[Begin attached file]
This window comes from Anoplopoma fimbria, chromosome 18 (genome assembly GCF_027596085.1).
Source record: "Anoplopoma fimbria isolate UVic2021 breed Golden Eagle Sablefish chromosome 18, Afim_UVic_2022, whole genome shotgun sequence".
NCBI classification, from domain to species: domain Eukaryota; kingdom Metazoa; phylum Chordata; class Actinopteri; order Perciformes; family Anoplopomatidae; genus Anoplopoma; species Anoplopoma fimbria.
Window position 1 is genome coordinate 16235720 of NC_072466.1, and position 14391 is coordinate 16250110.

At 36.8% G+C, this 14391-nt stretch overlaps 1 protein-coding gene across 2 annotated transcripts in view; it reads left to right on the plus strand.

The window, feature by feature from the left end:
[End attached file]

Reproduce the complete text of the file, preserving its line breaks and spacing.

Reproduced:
This window comes from Anoplopoma fimbria, chromosome 18 (genome assembly GCF_027596085.1).
Source record: "Anoplopoma fimbria isolate UVic2021 breed Golden Eagle Sablefish chromosome 18, Afim_UVic_2022, whole genome shotgun sequence".
NCBI classification, from domain to species: domain Eukaryota; kingdom Metazoa; phylum Chordata; class Actinopteri; order Perciformes; family Anoplopomatidae; genus Anoplopoma; species Anoplopoma fimbria.
Window position 1 is genome coordinate 16235720 of NC_072466.1, and position 14391 is coordinate 16250110.

At 36.8% G+C, this 14391-nt stretch overlaps 1 protein-coding gene across 2 annotated transcripts in view; it reads left to right on the plus strand.

The window, feature by feature from the left end: